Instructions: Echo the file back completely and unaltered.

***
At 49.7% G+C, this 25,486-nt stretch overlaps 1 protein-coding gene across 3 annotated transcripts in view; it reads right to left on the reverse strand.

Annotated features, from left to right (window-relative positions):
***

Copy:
At 49.7% G+C, this 25,486-nt stretch overlaps 1 protein-coding gene across 3 annotated transcripts in view; it reads right to left on the reverse strand.

Annotated features, from left to right (window-relative positions):